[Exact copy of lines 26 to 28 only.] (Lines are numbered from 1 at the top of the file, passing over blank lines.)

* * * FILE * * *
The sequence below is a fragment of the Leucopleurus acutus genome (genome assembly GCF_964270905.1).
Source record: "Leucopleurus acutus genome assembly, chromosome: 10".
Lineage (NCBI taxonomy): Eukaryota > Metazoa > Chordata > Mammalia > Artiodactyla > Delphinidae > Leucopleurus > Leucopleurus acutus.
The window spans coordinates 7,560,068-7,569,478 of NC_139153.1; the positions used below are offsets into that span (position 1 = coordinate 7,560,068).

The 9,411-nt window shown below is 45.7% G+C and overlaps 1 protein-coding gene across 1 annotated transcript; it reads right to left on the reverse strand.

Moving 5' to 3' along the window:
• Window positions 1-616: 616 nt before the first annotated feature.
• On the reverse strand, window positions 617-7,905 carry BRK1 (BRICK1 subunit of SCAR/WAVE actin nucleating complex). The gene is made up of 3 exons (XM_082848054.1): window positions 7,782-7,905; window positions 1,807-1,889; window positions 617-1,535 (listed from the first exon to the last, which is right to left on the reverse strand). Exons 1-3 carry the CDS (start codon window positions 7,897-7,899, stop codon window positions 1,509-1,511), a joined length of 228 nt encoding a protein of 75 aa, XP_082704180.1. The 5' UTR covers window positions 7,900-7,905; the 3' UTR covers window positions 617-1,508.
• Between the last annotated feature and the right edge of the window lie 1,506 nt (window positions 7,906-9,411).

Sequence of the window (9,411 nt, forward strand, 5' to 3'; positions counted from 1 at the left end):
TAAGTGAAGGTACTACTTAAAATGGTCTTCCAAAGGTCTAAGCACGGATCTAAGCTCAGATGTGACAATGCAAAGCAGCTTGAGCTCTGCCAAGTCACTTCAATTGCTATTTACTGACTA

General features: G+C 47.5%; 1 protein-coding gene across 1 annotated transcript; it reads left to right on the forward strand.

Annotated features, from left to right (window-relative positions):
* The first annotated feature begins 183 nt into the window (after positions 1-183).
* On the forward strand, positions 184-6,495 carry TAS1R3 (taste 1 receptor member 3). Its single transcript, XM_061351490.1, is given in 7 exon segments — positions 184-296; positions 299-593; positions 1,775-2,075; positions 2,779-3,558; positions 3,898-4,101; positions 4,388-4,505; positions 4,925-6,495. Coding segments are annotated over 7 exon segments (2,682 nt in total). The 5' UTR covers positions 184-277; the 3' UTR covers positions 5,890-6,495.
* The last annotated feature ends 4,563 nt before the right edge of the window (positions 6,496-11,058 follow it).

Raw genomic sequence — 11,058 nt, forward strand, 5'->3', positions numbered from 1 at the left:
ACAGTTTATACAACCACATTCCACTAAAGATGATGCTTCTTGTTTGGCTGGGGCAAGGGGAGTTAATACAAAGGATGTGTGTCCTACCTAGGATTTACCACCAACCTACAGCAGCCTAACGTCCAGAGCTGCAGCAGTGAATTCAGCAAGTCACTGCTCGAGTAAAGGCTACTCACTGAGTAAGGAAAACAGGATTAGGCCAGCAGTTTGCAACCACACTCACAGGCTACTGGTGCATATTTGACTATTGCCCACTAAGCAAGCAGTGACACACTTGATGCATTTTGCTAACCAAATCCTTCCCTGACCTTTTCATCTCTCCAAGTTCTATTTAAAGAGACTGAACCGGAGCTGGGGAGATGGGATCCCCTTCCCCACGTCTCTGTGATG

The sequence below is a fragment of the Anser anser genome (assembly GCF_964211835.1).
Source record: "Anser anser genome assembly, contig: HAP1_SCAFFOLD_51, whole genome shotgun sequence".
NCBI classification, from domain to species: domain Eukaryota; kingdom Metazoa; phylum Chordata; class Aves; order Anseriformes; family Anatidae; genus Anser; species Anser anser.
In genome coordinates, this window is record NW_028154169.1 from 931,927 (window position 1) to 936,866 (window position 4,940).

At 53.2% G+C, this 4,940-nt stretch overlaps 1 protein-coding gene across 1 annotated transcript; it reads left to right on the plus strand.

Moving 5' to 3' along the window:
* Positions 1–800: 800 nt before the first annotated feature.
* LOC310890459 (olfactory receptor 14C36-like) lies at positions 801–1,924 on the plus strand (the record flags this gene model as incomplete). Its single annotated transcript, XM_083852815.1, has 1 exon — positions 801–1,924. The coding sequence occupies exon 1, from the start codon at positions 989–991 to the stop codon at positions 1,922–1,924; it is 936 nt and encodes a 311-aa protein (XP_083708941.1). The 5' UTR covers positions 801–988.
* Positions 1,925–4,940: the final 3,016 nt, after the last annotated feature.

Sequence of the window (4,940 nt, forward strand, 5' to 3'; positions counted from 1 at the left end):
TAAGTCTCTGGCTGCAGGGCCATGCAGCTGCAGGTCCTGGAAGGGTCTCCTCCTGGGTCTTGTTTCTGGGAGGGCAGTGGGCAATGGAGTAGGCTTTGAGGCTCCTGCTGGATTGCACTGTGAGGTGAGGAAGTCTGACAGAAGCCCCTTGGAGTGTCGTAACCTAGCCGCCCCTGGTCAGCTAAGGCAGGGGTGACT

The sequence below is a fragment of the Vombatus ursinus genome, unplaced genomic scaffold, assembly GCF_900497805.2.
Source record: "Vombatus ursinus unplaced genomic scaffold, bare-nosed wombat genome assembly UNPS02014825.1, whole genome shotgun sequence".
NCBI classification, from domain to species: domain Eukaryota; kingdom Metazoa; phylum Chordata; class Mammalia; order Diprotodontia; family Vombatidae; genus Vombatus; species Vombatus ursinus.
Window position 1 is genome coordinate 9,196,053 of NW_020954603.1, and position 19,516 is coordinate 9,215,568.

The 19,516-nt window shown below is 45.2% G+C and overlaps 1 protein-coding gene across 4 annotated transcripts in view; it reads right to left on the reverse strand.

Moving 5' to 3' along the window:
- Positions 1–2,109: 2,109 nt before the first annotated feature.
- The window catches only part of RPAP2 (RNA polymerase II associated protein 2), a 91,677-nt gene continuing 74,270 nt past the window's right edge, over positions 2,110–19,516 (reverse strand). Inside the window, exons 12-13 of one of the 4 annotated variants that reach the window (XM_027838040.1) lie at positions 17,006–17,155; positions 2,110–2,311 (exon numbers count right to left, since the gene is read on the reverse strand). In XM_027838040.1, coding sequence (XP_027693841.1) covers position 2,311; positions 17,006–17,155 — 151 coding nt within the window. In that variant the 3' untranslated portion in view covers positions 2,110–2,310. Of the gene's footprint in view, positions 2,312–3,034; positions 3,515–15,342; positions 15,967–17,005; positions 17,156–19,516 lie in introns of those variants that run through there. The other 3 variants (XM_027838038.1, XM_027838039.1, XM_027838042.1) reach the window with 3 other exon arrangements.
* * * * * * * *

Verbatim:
* LOC310890459 (olfactory receptor 14C36-like) lies at positions 801–1,924 on the plus strand (the record flags this gene model as incomplete). Its single annotated transcript, XM_083852815.1, has 1 exon — positions 801–1,924. The coding sequence occupies exon 1, from the start codon at positions 989–991 to the stop codon at positions 1,922–1,924; it is 936 nt and encodes a 311-aa protein (XP_083708941.1). The 5' UTR covers positions 801–988.
* Positions 1,925–4,940: the final 3,016 nt, after the last annotated feature.

Sequence of the window (4,940 nt, forward strand, 5' to 3'; positions counted from 1 at the left end):